Coffee with a view of the city

Sarajevo has the luck to be surrounded by hills, and Sarajevo hills have the luck to be spread by  mahalas[1]. Mahalas have the luck to be able to view Sarajevo. And where are we in that outburst of luck? We are lucky to be able to walk through mahalas, to climb up the hill and watch Sarajevo. If we can and know how. With love

Written by: Vedran JAKUPOVIĆ


We can view Šeher[2] from Vratnik’s right or Bistrik’s left side. Lately, with the construction of high rises, Šeher got the view from a terrace, “by Miljacka”.

 Special view with a special dessert

After prince Eugene of Savoy’s arson of Sarajevo, Vratnik’s town was girded by walls. One had to pass three gates to enter Vratnik, and forts were additionally fortified by Sarajevo’s tabijas[3], five of them. Nowadays, of those five tabijas four got their cafés and taverns with a view of the city. Only Strošić tabija still awaits its laird.

Under the Arnaut tabija wall, where „Das ist Walter“ Jajce barracks are, there is a little café Kamarija – point of view. Kamarija is a sort of mahala doksat[4]. In kamarija you look up the street, down the street and at the Moon (kamer), and nobody can see you. This kamarija looks at the city. As much as it looks at the city, kamarija itself can be seen from Čaršija[5]. It seems to be floating above the rocks at the gradients of tabija walls. It is only when you sit at the terrace that you can see how much the lush acacia and ash tree forest, in which Kamarija was built, gives the shade to its guests, as well as the support to the building itself. With the special view goes the special dessert and natural quince juice. The quince shrinks the mouth somewhat, but a man in such a place should have his mouth shrunk and his eyes wide open.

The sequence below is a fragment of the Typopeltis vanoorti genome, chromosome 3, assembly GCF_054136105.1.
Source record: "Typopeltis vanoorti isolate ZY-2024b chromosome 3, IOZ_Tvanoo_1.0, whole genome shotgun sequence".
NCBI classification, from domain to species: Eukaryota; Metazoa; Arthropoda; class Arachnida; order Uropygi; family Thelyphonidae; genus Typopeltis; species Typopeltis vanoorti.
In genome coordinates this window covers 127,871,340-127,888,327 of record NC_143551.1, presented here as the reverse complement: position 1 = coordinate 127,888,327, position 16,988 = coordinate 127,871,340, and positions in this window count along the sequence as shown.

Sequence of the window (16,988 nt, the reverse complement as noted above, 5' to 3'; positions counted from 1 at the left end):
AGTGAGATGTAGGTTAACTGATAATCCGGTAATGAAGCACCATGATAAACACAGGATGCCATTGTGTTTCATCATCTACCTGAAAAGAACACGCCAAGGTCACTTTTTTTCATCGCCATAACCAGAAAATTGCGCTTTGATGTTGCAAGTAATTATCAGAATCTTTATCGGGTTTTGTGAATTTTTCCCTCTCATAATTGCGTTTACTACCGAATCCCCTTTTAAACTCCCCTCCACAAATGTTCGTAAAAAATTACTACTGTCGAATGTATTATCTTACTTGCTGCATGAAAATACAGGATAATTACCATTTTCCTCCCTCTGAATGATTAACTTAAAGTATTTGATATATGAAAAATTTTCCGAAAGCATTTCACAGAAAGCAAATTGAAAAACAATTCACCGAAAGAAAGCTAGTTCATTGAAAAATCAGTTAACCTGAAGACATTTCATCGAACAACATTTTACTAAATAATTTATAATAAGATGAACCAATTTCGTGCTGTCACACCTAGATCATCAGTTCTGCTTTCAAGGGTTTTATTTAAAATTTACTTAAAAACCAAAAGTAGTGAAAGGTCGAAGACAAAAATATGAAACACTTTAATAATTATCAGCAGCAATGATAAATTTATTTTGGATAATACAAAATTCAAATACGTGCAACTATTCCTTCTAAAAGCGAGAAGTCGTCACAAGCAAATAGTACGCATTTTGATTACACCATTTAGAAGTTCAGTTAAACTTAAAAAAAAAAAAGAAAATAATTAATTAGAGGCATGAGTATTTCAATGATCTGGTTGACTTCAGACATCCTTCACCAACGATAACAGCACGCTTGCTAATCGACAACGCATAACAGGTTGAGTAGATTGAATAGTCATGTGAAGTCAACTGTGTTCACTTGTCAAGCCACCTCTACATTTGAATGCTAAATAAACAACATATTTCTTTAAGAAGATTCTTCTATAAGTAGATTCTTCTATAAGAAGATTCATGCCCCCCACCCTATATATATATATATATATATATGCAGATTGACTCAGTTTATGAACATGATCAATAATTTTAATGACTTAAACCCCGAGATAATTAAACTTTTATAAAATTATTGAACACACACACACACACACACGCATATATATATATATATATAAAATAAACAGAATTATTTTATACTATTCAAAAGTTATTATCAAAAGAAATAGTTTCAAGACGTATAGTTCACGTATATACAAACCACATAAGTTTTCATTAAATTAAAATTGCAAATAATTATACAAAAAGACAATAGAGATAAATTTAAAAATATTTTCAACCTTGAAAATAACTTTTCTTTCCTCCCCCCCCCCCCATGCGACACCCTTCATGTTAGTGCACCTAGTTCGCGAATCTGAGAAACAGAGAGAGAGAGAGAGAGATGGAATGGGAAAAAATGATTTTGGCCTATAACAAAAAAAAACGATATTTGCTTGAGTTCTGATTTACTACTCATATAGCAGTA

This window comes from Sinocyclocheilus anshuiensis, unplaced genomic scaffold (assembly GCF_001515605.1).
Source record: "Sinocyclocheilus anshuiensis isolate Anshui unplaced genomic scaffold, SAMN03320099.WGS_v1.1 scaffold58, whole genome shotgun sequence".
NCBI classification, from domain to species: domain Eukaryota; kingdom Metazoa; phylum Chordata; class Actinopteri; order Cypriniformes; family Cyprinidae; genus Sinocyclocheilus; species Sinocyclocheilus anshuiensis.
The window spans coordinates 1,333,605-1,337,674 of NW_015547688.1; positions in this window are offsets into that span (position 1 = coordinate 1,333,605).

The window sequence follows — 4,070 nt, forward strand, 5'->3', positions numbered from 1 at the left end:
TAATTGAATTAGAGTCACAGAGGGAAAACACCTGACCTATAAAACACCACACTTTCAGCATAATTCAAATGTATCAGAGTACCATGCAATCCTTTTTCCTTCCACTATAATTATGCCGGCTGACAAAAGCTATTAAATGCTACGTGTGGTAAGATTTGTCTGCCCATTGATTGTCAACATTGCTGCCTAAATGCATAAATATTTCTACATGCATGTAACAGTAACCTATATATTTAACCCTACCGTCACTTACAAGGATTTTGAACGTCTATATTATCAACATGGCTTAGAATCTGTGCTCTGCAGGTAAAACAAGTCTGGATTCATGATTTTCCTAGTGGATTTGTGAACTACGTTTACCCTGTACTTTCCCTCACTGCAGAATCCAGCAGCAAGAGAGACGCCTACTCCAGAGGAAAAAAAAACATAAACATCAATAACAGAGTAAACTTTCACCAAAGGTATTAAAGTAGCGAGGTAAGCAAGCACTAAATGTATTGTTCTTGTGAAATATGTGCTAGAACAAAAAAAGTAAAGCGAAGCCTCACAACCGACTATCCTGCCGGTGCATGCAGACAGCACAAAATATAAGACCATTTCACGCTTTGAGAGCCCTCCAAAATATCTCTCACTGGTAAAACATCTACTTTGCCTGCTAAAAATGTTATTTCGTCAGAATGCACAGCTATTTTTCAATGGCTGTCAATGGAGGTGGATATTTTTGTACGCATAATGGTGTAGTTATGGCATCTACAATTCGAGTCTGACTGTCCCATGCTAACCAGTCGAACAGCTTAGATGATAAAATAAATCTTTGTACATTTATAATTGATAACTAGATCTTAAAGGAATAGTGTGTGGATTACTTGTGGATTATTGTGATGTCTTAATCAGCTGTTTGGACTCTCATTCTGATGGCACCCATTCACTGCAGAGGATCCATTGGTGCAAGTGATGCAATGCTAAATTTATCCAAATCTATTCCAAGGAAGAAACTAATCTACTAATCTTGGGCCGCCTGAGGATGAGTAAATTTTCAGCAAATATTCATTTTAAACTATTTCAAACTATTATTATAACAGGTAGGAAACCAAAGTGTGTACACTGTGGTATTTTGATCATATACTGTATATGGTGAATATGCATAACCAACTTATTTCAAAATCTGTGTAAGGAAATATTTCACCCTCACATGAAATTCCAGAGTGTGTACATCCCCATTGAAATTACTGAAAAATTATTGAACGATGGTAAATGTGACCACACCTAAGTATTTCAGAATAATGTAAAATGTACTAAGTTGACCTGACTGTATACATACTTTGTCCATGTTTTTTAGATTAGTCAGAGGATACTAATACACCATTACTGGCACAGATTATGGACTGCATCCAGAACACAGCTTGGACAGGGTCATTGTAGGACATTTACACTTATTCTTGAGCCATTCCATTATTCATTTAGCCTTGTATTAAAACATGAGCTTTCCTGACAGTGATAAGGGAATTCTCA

At the exit of Vratnik town, below tabija Zmajevac, there are still remnants of the wall which girded and shielded the city. A drinking fountain was built into the wall, and the wall itself protects not the city anymore, but the flower pots, and it does not divide Vratnik town from Sedrenik and Ravne Bakije, but  two parts of the Vidikovac café in Zmajevac. This is the highest point of Vratnik and a place where the view does not end at Čaršija, but stretches around the entire Sarajevo, to Ilidža, Igman, and when the weather is good, further to the West. It is especially interesting to envelop in one view the City Hall and Marijin dvor and the airplane that is landing in Sarajevo airport. Younger hedonists will smoke hookas while viewing Šeher, and the older ones are happy enough with coffee, short and strong one. 

The beginning of merak[6]

The arrival to Vidikovac itself can present an adventure. To fit people we recommend starting from  Čaršija via Kovači, straight to Ploče, right ahead up the hill to Strošić tabija,  and then further uphill by the wall to Vidikovac. Those who survive will have a tale to tell… And enjoy.

On Bistrik side, the first viewing stop is the old railway station. It is a building that dominates the transit with its beauty. Bistrik station is also a crossroad that leads to two ideal spots for coffee with a view.

Left to the East and Miljacka canyon there is a Café Liberty by the road. It dominates above Alifakovac and provides view, at an strange angle, at Čaršija’s core, Vratnik, but also Bistrik. Especially fascinating is the pre-dusk view at Brdo mosque, if only as an alternative to look at after one tires of looking at other directions. The fence on the terrace is made of glass and thus does not spoil the atmosphere, and as addition to coffee and the view, they offer frequent performances by top musicians. Their quality is sure to satisfy even the pickiest of music fans.

Up the hill from Bistrik station, past restaurant Park Prinčeva, and at the once a shooting polygon of Ottoman army called Nišan, there is one of the oldest cafés in Sarajevo. Mjesto kod Bibana (Biban’s

[1] Old-fashioned town quarters with narrow streets and rowed houses with front gardens

[2] Turkish (from Persian) for city, also another name for Sarajevo in Sarajevo jargon

[3] Fort, stronghold

[4] Tur., type of balcony, usually on first floor, customary in islamic architecture

[5] Turkish (from Persian) for town square, market, street with shops and workshops; short for Baščaršija, Sarajevo’s old town

[6] Pleasure derived from simple joys, such as spending time feasting and merrymaking


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